|FAQ Keyword 115
||2006 Tax Year
Keyword: Married Filing Separately
My wife and I are married filing separately. We have one son and
we meet all of the dependency exemption tests. We contributed an equal amount
to our son's support and want to know if we both can claim him on our separate
Refer to Publication 501, Exemptions, Standard Deduction
and Filling Information, for more information.
A dependency exemption may only be claimed on one return. Since your son
is a qualifying child for both of you, you and your wife can decide who will
claim the child. If you cannot agree on who will claim him refer to Tie-Breaker
Rule in Publication 501
My husband and I were separated the last 11 months of the year and
our two children lived with me. My husband provided all the financial support.
Who can claim the children as dependents on the tax return?
Since your children lived with you for the greater part of the year, you
are considered the custodial parent and you are the parent who is eligible
to claim them as dependents on your tax return if the other dependency tests
are met. Your husband is the noncustodial parent and would only be able to
claim the children if you release your claim to the exemption by completing Form 8332 (PDF), Release of Claim to Exemption for Child
of Divorced or Separated Parents, or signing a substantially similar
statement. Please be aware that if you release your claim to the dependency
exemption for a child, you may not claim a Child Tax Credit for that child.
Refer to Publication 501, Exemption, Standard Deduction, and
Filing Information or Publication 504, Divorced or Separated
Individuals, for more information on the special rule for children of
divorced or separated parents.
My spouse and I are filing separate returns. How can we split our
If you and your spouse file separate returns and one of you itemizes deductions,
the other spouse will have a standard deduction of zero. Therefore, the other
spouse should also itemize deductions.
You may be able to claim itemized deductions on a separate return for certain
expenses that you paid separately or jointly with your spouse. Deductible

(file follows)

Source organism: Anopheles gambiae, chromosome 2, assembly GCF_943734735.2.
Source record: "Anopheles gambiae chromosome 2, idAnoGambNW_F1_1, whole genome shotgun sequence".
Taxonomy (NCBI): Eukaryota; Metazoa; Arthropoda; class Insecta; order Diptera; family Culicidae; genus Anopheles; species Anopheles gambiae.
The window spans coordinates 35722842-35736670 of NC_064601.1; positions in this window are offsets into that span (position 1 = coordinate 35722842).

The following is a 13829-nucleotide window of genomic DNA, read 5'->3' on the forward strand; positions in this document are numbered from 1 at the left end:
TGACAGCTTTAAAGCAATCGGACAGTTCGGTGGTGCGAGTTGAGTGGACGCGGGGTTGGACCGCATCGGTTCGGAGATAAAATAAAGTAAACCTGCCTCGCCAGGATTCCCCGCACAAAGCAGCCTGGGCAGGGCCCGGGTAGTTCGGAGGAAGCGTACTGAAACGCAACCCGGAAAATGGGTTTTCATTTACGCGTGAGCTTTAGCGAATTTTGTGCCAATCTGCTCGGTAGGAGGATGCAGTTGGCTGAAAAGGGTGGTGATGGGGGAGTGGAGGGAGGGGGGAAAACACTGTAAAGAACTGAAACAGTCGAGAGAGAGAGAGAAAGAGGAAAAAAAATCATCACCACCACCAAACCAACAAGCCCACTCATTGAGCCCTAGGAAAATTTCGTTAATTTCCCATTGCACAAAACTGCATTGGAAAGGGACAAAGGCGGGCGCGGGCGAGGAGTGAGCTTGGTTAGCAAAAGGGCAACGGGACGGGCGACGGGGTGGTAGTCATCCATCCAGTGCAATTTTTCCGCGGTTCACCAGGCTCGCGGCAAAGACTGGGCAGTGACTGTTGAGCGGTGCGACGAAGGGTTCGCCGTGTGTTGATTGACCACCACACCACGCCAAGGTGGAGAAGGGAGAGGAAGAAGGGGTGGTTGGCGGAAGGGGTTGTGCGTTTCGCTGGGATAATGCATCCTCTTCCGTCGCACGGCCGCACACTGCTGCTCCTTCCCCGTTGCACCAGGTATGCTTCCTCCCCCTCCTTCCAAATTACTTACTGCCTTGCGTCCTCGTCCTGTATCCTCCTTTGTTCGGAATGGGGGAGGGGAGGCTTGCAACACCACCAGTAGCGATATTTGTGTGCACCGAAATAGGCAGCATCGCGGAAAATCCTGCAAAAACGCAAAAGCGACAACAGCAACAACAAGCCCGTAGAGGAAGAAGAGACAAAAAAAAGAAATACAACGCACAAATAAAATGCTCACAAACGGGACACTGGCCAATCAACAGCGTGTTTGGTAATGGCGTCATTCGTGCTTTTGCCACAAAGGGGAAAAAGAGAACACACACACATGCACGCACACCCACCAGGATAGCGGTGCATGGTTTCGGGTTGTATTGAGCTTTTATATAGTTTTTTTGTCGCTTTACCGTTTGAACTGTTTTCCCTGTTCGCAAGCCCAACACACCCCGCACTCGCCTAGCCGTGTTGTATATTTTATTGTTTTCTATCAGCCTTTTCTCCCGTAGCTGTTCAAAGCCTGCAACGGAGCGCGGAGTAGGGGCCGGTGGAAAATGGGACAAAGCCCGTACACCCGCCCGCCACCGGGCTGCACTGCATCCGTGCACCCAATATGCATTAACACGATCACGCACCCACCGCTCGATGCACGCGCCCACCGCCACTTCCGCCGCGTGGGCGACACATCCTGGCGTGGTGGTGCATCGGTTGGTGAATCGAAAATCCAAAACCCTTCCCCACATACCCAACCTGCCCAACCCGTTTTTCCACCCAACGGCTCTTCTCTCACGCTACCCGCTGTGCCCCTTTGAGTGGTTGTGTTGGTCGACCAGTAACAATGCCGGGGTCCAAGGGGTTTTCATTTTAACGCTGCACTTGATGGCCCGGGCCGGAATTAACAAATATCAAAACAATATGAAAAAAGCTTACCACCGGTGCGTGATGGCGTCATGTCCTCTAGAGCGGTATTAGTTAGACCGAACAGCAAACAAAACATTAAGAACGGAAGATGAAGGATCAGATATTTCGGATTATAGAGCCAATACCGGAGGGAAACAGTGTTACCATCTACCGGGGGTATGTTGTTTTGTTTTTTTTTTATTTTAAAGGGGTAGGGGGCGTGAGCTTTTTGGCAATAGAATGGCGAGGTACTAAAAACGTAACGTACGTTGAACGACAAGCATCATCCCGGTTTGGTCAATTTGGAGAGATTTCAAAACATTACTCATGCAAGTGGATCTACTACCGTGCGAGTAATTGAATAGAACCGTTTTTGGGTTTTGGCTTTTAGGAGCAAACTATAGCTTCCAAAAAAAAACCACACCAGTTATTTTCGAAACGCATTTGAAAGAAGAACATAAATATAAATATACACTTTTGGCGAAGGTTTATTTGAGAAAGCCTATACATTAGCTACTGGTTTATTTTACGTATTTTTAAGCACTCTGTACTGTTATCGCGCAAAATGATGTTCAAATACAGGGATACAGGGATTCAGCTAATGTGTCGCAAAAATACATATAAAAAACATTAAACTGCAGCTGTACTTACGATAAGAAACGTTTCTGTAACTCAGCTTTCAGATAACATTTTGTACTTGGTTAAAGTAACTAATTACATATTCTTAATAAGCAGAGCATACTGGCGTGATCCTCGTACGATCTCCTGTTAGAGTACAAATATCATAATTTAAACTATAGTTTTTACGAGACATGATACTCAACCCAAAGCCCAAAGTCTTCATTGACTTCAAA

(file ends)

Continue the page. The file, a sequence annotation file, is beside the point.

expenses that are paid out of separate funds, such as medical expenses, are
deductible by the spouse who pays them. If these expenses are paid from community
funds, the deduction may depend on whether or not you live in a community
property state. In a community property state, the deduction is, generally,
divided equally between you and your spouse. For more information refer to Publication 504, Divorced or Separated Individuals; and Publication 555, Community
Can I claim an education credit if I am married but file separately?
No. Neither the Hope Credit nor the Lifetime Learning Credit can be claimed
if the individual is married but filed a separate return.
My wife and I have two children and we are going to file separate
returns this year. Can we each claim one child for the earned income credit?
In order to qualify for the earned income credit, your filing status cannot
be married filing separately. If you are married, you usually must file a
joint return to claim the earned income credit.
However, if you are married and your spouse did not live in your home at
any time during the last 6 months of the year, you may be able to file as
head of household. In that case, you may be able to claim the earned income
Please refer to Publication 596, Earned Income Credit, for
a complete discussion of the earned income credit. Refer to Publication 501, Exemptions,
Standard Deduction, and Filing Information, for the head of household
filing status rules.
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